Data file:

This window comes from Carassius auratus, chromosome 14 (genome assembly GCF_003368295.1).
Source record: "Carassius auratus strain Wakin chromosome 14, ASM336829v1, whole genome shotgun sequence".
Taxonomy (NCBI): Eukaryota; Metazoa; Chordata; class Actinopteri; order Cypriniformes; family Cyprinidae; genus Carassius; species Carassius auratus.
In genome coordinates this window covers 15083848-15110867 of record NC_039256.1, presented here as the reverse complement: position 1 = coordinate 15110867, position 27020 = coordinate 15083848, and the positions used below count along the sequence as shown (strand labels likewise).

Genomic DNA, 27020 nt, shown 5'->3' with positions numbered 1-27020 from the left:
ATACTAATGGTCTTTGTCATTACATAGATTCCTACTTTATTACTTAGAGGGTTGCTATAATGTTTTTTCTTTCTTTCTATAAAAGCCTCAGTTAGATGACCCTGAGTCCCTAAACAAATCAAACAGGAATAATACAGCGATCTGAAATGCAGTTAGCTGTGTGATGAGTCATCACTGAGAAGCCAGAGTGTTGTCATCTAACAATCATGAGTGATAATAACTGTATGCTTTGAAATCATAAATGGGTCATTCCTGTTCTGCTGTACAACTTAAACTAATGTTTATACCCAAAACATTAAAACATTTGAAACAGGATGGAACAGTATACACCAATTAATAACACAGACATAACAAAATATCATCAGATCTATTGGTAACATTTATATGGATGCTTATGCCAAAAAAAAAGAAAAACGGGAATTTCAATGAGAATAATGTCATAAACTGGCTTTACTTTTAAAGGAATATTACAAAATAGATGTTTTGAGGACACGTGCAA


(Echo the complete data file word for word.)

This window comes from Carassius auratus, chromosome 14 (genome assembly GCF_003368295.1).
Source record: "Carassius auratus strain Wakin chromosome 14, ASM336829v1, whole genome shotgun sequence".
Taxonomy (NCBI): Eukaryota; Metazoa; Chordata; class Actinopteri; order Cypriniformes; family Cyprinidae; genus Carassius; species Carassius auratus.
In genome coordinates this window covers 15083848-15110867 of record NC_039256.1, presented here as the reverse complement: position 1 = coordinate 15110867, position 27020 = coordinate 15083848, and the positions used below count along the sequence as shown (strand labels likewise).

Genomic DNA, 27020 nt, shown 5'->3' with positions numbered 1-27020 from the left:
ATACTAATGGTCTTTGTCATTACATAGATTCCTACTTTATTACTTAGAGGGTTGCTATAATGTTTTTTCTTTCTTTCTATAAAAGCCTCAGTTAGATGACCCTGAGTCCCTAAACAAATCAAACAGGAATAATACAGCGATCTGAAATGCAGTTAGCTGTGTGATGAGTCATCACTGAGAAGCCAGAGTGTTGTCATCTAACAATCATGAGTGATAATAACTGTATGCTTTGAAATCATAAATGGGTCATTCCTGTTCTGCTGTACAACTTAAACTAATGTTTATACCCAAAACATTAAAACATTTGAAACAGGATGGAACAGTATACACCAATTAATAACACAGACATAACAAAATATCATCAGATCTATTGGTAACATTTATATGGATGCTTATGCCAAAAAAAAAGAAAAACGGGAATTTCAATGAGAATAATGTCATAAACTGGCTTTACTTTTAAAGGAATATTACAAAATAGATGTTTTGAGGACACGTGCAA